A Legionnaires’ disease outbreak at the newly opened Mount Carmel Grove City hospital in Ohio sickened eight people killing one of them.
Two cases of Legionnaires’ disease at Alomere Health Hospital in Alexandria, MN have occurred since November 2018. Health officials are working with the hospital to find the source of contamination.
An LD outbreak at Phoebe Richland Health Center in Richlandtown, PA sickened two people, one of whom has died. Bucks County Health Department has taken water samples for testing.
Two people at Spectrum Health’s Pennock Hospital in Hastings, MI have been diagnosed with Legionnaires’ disease in recent months. Health officials have found the bacteria that causes the infection in the hospital’s water distribution system.
Fourteen people were sickened and three of them died in an outbreak of Legionnaires’ disease in a Legionnaires’ disease outbreak at UW-Madison Hospital in Wisconsin.
A Legionnaires’ disease outbreak at the Chalmers P. Wylie VA Ambulatory Care Center in Columbus sickened five people. Water fountains and ice makers at the facility were shut down while health officials conducted tests for Legionella bacteria in the water.
One resident at the Veterans’ Home in southwest Fresno was diagnosed with Legionnaires’ disease.
Other Recent Legionnaires’ Outbreaks
5 deaths and 17 other people seriously sick with Legionnaires’ have been identified as a related cluster of cases. Most of the cases have occurred among residents or recent visitors to Union County, which is located in the northeastern part of New Jersey.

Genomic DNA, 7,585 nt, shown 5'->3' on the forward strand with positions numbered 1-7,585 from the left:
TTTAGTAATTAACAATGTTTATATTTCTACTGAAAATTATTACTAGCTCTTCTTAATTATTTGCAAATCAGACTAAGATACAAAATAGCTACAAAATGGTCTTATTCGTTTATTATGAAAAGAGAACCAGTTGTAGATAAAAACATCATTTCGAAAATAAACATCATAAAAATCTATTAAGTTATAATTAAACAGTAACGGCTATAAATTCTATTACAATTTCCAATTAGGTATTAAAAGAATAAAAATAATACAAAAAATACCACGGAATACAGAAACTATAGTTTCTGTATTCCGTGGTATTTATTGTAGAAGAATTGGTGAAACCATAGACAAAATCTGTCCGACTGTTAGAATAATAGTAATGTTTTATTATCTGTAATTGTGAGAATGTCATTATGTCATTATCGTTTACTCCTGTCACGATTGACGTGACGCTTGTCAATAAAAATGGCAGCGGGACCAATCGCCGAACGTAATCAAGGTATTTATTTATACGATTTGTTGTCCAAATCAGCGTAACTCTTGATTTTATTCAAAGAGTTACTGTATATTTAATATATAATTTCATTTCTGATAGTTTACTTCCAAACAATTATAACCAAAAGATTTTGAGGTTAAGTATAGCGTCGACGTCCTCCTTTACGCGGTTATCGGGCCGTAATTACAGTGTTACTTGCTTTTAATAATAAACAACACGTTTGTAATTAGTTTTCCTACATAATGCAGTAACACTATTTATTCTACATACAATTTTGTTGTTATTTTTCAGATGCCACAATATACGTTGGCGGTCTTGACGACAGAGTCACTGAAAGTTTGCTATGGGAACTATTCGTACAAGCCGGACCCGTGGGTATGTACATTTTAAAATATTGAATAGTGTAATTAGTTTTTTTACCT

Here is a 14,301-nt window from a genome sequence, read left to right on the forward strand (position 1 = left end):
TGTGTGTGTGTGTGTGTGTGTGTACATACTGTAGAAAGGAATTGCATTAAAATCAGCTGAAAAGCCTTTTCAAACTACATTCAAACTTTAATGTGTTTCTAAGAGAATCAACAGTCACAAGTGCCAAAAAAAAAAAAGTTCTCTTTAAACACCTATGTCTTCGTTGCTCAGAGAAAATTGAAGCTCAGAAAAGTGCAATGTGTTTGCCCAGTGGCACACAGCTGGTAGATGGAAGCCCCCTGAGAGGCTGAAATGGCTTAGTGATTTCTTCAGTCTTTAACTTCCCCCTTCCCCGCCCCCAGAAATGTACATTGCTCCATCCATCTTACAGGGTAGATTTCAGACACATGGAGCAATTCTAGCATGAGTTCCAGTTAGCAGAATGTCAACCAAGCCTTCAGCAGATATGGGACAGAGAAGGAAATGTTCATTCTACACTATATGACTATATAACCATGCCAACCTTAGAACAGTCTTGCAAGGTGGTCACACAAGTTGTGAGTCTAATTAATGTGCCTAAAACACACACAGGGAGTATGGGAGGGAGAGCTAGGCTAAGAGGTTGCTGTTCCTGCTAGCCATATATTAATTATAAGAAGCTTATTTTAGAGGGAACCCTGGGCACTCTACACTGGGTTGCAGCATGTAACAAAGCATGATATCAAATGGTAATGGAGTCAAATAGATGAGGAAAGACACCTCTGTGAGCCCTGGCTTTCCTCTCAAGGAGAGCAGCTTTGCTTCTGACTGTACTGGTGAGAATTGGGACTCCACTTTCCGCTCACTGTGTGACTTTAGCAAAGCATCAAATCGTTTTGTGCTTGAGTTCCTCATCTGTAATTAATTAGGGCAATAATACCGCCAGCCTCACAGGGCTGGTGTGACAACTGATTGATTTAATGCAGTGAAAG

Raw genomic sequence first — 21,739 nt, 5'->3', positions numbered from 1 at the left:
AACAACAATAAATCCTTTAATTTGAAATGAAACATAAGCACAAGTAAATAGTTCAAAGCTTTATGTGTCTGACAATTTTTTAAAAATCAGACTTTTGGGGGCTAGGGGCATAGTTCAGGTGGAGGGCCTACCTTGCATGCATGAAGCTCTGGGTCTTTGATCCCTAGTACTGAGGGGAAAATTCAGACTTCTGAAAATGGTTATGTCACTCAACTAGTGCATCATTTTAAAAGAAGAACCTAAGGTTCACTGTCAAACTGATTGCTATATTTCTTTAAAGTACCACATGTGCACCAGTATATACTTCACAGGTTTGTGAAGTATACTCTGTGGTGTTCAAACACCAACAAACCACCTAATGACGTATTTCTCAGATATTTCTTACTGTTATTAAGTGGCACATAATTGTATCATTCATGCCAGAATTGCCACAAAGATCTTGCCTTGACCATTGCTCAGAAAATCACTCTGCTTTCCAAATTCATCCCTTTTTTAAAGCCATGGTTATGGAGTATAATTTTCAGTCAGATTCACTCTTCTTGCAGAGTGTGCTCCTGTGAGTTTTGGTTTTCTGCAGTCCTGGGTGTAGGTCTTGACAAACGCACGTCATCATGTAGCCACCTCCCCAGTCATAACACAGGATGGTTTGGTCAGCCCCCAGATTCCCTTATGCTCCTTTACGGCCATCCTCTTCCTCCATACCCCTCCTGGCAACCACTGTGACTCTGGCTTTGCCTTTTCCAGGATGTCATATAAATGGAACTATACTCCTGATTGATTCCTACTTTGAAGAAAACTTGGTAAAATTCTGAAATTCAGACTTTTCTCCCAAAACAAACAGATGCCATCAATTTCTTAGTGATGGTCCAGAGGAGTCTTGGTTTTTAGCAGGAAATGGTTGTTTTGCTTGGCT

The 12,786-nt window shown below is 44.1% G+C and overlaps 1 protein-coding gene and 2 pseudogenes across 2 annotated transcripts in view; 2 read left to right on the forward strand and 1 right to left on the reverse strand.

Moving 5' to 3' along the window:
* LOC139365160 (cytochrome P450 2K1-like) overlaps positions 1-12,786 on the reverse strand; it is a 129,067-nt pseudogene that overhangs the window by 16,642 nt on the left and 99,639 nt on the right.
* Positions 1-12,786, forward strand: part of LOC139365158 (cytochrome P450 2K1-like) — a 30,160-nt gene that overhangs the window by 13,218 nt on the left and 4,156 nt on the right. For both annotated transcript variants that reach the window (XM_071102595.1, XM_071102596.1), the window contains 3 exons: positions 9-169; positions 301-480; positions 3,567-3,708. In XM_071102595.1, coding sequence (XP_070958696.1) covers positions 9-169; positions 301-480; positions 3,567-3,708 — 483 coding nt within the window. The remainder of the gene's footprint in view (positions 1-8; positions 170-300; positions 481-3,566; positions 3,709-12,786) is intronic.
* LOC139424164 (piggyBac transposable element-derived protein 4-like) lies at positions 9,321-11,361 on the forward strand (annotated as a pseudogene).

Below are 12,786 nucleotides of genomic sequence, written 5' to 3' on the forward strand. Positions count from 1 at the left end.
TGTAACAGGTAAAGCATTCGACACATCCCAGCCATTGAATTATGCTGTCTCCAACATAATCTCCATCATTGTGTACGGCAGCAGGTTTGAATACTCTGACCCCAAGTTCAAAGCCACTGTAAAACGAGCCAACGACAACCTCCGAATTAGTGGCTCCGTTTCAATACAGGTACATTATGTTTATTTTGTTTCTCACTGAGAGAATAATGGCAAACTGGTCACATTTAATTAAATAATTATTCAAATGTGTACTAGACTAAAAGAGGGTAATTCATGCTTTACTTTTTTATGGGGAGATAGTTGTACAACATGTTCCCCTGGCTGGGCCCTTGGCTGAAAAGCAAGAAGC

A Legionnaires’ disease outbreak linked to a hot tub display at the North Carolina Mountain State Fair held September 6-15, 2019 at the Western North Carolina Agricultural Center in Fletcher has sickened dozens of people, killing four of them. As of October 22, 142 illnesses had been reported including 134 cases of Legionnaires’ disease and eight cases of Pontiac Fever. Ninety-five people have been hospitalized, four of them have died. Poorly sanitized hot tubs are a common source of aerosolized legionella bacteria.
A Legionnaires’ disease outbreak at Covenant Living’s Windsor Park retirement home in Carol Stream, IL has sickened three people killing two of them
A Legionnaires’ disease outbreak at Balmoral Nursing Home in Chicago sickened two people.